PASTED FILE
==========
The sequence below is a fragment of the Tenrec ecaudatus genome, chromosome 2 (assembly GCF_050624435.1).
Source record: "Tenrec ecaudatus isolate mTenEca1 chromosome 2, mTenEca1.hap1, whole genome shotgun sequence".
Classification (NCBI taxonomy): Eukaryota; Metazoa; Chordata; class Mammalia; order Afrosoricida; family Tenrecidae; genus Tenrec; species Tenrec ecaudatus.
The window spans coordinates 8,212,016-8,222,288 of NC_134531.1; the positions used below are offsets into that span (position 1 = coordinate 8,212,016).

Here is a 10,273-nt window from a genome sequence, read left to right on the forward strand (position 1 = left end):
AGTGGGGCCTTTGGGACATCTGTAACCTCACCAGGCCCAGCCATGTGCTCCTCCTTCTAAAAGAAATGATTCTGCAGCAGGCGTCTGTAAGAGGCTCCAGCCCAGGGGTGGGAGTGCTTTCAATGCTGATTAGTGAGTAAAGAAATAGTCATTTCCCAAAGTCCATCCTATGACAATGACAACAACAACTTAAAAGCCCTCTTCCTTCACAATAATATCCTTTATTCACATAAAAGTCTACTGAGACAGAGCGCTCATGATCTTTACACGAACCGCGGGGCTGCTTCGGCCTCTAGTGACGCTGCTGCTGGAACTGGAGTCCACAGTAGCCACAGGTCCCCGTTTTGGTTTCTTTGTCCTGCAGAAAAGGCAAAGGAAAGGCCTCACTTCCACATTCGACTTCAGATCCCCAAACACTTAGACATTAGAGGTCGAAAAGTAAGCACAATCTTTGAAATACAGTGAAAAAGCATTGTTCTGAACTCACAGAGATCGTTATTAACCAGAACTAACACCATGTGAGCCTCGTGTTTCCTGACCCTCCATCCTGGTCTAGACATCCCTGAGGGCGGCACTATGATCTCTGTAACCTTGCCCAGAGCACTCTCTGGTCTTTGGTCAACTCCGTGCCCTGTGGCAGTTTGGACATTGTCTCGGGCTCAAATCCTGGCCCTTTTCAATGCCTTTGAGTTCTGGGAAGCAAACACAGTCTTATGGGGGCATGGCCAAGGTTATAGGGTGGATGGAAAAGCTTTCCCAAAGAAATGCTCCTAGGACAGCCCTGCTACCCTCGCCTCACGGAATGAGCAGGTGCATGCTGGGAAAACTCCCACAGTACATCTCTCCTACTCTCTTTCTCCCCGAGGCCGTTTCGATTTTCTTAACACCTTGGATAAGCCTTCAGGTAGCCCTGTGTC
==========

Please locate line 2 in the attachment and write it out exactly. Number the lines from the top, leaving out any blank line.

Source record: "Tenrec ecaudatus isolate mTenEca1 chromosome 2, mTenEca1.hap1, whole genome shotgun sequence".